Riverdale is the gateway to Toronto’s east-end neighbourhoods. It is a large and diverse community that is especially well known for its colourful shopping districts and quaint Victorian homes. This is a high density urban neighbourhood that is also blessed with an abundant of parkland where one can escape the hustle and bustle of big city living. Riverdale Park to the West is one of the largest green spaces in the city. It’s steep hills are a favourite of tobogganers.
Withrow Park to the East is a neighbourhood hub and meeting place with a popular farmers market. Top ranked schools, great shopping and convenient access to transit have attracted many families to this popular neighbourhood.
Riverdale was a small rural community until the Grand Trunk Railway began steaming through here in the 1850’s. The railway brought industry and employment opportunities to Riverdale. It also attracted a pool of labourers who built the first homes in Riverdale, south of the railway tracks.
North of Queen Street Riverdale remained largely undeveloped until 1884 when it was annexed by the City of Toronto. At that time Riverdale was called Riverside. The name was probably changed to Riverdale as a reference to the city park of the same name, that has long been a landmark in this area.
Riverdale’s development was accelerated in 1918 with the building of Toronto’s largest bridge, the Prince Edward Viaduct. The Viaduct provided Riverdale with an important link to the City of Toronto, west of the Don River, and marked a coming of age for this popular Toronto neighbourhood.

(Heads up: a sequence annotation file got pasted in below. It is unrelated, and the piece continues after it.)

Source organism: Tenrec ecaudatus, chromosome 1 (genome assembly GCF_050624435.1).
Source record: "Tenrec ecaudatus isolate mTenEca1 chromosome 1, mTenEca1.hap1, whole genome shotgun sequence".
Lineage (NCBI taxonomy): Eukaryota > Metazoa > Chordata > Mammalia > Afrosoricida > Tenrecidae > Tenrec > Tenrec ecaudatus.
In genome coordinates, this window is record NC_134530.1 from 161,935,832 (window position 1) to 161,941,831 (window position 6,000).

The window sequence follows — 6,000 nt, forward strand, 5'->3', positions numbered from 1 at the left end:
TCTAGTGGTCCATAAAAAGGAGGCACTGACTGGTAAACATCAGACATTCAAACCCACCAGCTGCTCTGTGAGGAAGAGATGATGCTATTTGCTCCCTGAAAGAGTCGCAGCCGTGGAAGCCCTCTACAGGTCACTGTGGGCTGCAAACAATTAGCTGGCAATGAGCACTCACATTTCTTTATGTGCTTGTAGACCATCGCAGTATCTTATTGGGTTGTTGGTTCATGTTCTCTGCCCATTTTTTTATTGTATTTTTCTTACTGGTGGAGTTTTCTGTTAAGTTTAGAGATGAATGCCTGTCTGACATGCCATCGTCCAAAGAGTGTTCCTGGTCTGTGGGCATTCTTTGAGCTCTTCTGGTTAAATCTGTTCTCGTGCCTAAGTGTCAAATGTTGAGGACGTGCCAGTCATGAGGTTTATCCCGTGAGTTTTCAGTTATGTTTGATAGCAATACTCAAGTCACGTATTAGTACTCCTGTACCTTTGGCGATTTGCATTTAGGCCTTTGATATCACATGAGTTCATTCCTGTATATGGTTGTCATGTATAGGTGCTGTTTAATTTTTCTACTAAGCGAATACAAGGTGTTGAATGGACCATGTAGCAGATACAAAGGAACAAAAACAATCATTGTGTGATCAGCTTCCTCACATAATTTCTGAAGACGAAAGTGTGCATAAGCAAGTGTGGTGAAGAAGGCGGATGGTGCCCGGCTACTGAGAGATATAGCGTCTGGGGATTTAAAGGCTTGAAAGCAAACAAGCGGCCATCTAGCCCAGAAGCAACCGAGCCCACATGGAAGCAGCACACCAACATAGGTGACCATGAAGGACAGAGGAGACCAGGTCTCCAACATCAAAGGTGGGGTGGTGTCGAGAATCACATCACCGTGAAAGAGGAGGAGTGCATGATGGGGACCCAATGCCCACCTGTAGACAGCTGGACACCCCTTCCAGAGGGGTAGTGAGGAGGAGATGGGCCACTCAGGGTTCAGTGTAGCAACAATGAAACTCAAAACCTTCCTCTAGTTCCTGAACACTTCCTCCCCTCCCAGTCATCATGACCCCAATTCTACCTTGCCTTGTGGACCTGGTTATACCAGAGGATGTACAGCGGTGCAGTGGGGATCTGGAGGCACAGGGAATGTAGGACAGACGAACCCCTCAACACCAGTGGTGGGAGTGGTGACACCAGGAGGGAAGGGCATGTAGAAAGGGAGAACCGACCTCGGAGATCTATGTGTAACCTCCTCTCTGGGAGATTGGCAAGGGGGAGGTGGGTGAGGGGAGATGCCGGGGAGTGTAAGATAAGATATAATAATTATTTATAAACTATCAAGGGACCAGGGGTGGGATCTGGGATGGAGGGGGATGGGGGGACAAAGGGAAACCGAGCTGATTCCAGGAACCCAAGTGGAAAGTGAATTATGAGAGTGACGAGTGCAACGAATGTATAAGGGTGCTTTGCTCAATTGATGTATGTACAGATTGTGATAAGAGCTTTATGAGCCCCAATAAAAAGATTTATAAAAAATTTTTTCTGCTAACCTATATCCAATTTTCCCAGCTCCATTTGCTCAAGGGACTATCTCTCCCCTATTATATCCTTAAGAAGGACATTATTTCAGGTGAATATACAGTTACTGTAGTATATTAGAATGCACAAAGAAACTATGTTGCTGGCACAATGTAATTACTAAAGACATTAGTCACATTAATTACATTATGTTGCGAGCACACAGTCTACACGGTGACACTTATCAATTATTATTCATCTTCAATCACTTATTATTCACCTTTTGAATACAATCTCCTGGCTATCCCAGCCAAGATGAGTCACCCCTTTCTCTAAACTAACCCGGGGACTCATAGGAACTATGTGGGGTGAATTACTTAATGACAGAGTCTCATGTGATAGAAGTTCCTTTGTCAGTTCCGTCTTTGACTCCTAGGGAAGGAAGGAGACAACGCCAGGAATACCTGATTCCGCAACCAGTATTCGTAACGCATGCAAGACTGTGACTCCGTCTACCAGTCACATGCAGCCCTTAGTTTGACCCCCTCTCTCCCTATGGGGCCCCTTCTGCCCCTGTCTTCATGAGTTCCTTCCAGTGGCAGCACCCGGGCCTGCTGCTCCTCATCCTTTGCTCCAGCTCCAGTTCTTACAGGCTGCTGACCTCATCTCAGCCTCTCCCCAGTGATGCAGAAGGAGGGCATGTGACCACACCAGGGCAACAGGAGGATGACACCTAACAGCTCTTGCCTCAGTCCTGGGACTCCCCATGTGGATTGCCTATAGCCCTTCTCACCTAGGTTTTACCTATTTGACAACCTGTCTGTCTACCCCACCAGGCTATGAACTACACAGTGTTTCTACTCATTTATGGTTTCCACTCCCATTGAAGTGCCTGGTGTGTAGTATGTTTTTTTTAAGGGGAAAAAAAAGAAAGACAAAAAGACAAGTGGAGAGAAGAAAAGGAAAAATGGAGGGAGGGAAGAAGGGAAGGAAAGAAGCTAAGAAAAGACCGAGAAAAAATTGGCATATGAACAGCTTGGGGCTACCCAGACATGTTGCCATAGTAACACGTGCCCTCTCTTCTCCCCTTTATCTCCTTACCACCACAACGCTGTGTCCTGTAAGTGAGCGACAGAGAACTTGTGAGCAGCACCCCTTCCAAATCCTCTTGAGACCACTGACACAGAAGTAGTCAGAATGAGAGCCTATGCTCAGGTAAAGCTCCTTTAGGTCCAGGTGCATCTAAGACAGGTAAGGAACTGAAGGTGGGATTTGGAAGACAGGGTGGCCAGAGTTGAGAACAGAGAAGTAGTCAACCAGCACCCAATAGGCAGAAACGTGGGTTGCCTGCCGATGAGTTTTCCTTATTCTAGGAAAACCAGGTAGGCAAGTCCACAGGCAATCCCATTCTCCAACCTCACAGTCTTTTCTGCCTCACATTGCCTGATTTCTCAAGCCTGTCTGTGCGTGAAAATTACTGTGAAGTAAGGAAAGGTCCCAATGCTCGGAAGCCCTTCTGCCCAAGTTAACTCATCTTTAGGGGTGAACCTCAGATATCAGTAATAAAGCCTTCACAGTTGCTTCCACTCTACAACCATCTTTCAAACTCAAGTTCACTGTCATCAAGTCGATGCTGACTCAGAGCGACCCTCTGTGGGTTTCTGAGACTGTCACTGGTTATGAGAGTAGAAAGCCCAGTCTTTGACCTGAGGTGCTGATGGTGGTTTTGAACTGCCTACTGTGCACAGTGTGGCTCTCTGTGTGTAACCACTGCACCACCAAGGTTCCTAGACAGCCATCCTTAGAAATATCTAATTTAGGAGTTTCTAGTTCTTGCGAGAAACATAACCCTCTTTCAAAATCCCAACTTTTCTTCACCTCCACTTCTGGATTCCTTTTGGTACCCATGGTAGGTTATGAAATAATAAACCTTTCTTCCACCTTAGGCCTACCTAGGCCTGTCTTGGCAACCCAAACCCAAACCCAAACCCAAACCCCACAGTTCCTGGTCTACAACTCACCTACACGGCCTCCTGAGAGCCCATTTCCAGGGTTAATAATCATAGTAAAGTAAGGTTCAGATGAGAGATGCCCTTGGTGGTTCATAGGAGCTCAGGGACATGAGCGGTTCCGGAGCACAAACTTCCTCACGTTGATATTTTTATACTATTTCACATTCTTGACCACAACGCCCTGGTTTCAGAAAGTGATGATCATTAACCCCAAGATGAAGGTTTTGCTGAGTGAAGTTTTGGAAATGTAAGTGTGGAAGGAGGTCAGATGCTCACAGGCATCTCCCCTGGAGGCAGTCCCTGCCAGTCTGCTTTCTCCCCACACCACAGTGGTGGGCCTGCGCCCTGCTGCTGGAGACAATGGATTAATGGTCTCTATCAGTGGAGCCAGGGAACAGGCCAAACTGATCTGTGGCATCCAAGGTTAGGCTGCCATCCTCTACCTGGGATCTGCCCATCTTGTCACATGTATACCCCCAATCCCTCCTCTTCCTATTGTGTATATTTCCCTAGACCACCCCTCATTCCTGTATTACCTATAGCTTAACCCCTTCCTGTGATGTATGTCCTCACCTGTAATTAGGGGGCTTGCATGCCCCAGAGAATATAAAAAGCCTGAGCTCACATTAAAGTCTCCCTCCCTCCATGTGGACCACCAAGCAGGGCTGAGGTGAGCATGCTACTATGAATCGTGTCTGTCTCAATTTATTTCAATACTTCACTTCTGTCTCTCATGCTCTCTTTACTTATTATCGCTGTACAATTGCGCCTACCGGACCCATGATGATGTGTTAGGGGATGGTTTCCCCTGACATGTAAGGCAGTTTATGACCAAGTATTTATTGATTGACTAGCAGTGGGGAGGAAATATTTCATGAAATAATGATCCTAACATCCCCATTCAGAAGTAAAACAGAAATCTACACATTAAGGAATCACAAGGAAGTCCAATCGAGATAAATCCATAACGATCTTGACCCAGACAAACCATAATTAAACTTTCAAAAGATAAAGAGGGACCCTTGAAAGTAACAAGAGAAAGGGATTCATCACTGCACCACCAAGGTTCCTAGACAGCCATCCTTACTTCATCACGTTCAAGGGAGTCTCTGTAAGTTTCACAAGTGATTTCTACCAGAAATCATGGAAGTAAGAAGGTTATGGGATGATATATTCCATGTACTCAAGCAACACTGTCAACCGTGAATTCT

Riverdale’s two and three storey Victorian houses were built largely between 1880 and 1924. Many of these homes have undergone extensive renovations that in some cases involved creating larger open concepts. Many third floors have walkouts to a deck that overlooks the lush Riverdale tree canopy.
The houses in South Riverdale are on average smaller, older and less expensive than those in North Riverdale. Most of Riverdale’s homes have parking off rear laneways, and permits are available for street parking.
Riverdale’s best known shopping district is along Danforth Avenue, east of Broadview. The Danforth is the heart of Toronto’s Greek community. It features many first class Greek restaurants and a dazzling array of stores.
Riverdale also has a Chinatown shopping district centred around Gerrard and Broadview. This stretch of stores is known for its bakeries, grocery stands, and restaurants.
Another shopping destination point for Riverdale residents is Queen Broadview Village. This historic shopping district includes some interesting antique and collectible stores.
Gerrard Square located at the corner of Pape Avenue and Gerrard Street is a large indoor shopping mall with over 70 stores.
Riverdale has a myriad of parks and parkettes situated throughout the neighbourhood. The three largest parks are Riverdale Park East, Withrow Park and Jimmie Simpson Park. Each of these Parks contain tennis courts, a wading pool, a hockey rink, and a baseball diamond.
Riverdale Park also has an outdoor pool and a running track. The Jimmie Simpson Recreation Centre has an indoor swimming pool, a games room and a gymnasium. The Pape Recreational Centre has a gymnasium, an indoor pool, a weight room and meeting rooms. Riverdale has four public libraries that offer a myriad of programs for children, adults and seniors.